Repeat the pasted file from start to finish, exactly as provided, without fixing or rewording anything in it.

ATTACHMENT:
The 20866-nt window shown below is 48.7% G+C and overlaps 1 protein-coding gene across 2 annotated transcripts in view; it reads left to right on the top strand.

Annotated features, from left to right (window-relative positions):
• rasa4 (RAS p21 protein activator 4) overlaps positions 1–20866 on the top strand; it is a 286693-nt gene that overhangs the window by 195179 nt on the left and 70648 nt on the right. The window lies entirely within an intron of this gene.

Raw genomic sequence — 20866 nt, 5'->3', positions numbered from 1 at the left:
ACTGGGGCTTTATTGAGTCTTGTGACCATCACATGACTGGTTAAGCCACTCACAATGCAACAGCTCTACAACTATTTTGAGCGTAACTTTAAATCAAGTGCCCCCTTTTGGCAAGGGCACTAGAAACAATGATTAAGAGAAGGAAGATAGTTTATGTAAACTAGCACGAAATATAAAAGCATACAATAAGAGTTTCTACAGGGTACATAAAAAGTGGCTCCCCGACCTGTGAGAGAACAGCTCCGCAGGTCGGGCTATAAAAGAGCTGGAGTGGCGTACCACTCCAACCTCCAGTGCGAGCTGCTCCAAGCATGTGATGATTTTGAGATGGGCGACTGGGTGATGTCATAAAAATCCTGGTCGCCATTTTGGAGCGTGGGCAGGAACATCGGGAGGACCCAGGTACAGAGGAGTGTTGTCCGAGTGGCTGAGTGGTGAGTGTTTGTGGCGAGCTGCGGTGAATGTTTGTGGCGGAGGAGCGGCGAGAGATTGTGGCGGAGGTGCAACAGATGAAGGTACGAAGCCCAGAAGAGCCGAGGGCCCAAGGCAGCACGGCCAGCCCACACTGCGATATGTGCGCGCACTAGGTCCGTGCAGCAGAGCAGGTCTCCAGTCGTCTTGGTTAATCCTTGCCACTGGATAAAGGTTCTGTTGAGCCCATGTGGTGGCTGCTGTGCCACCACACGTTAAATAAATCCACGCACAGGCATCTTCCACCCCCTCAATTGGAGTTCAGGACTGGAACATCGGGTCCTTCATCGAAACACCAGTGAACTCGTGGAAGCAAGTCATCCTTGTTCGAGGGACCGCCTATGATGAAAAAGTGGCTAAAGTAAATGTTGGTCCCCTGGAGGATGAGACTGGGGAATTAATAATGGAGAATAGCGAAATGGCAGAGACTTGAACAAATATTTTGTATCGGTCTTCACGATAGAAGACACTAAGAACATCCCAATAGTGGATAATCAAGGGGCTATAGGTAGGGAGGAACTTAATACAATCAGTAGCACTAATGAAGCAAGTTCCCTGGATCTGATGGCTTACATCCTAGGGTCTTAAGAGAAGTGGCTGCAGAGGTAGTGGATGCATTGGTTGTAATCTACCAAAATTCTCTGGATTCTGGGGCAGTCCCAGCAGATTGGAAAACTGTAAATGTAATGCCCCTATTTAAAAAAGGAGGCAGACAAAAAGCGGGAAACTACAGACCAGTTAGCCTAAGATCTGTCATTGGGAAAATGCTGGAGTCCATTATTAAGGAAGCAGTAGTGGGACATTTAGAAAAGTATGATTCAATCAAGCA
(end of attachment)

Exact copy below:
The 20866-nt window shown below is 48.7% G+C and overlaps 1 protein-coding gene across 2 annotated transcripts in view; it reads left to right on the top strand.

Annotated features, from left to right (window-relative positions):
• rasa4 (RAS p21 protein activator 4) overlaps positions 1–20866 on the top strand; it is a 286693-nt gene that overhangs the window by 195179 nt on the left and 70648 nt on the right. The window lies entirely within an intron of this gene.

Raw genomic sequence — 20866 nt, 5'->3', positions numbered from 1 at the left:
ACTGGGGCTTTATTGAGTCTTGTGACCATCACATGACTGGTTAAGCCACTCACAATGCAACAGCTCTACAACTATTTTGAGCGTAACTTTAAATCAAGTGCCCCCTTTTGGCAAGGGCACTAGAAACAATGATTAAGAGAAGGAAGATAGTTTATGTAAACTAGCACGAAATATAAAAGCATACAATAAGAGTTTCTACAGGGTACATAAAAAGTGGCTCCCCGACCTGTGAGAGAACAGCTCCGCAGGTCGGGCTATAAAAGAGCTGGAGTGGCGTACCACTCCAACCTCCAGTGCGAGCTGCTCCAAGCATGTGATGATTTTGAGATGGGCGACTGGGTGATGTCATAAAAATCCTGGTCGCCATTTTGGAGCGTGGGCAGGAACATCGGGAGGACCCAGGTACAGAGGAGTGTTGTCCGAGTGGCTGAGTGGTGAGTGTTTGTGGCGAGCTGCGGTGAATGTTTGTGGCGGAGGAGCGGCGAGAGATTGTGGCGGAGGTGCAACAGATGAAGGTACGAAGCCCAGAAGAGCCGAGGGCCCAAGGCAGCACGGCCAGCCCACACTGCGATATGTGCGCGCACTAGGTCCGTGCAGCAGAGCAGGTCTCCAGTCGTCTTGGTTAATCCTTGCCACTGGATAAAGGTTCTGTTGAGCCCATGTGGTGGCTGCTGTGCCACCACACGTTAAATAAATCCACGCACAGGCATCTTCCACCCCCTCAATTGGAGTTCAGGACTGGAACATCGGGTCCTTCATCGAAACACCAGTGAACTCGTGGAAGCAAGTCATCCTTGTTCGAGGGACCGCCTATGATGAAAAAGTGGCTAAAGTAAATGTTGGTCCCCTGGAGGATGAGACTGGGGAATTAATAATGGAGAATAGCGAAATGGCAGAGACTTGAACAAATATTTTGTATCGGTCTTCACGATAGAAGACACTAAGAACATCCCAATAGTGGATAATCAAGGGGCTATAGGTAGGGAGGAACTTAATACAATCAGTAGCACTAATGAAGCAAGTTCCCTGGATCTGATGGCTTACATCCTAGGGTCTTAAGAGAAGTGGCTGCAGAGGTAGTGGATGCATTGGTTGTAATCTACCAAAATTCTCTGGATTCTGGGGCAGTCCCAGCAGATTGGAAAACTGTAAATGTAATGCCCCTATTTAAAAAAGGAGGCAGACAAAAAGCGGGAAACTACAGACCAGTTAGCCTAAGATCTGTCATTGGGAAAATGCTGGAGTCCATTATTAAGGAAGCAGTAGTGGGACATTTAGAAAAGTATGATTCAATCAAGCA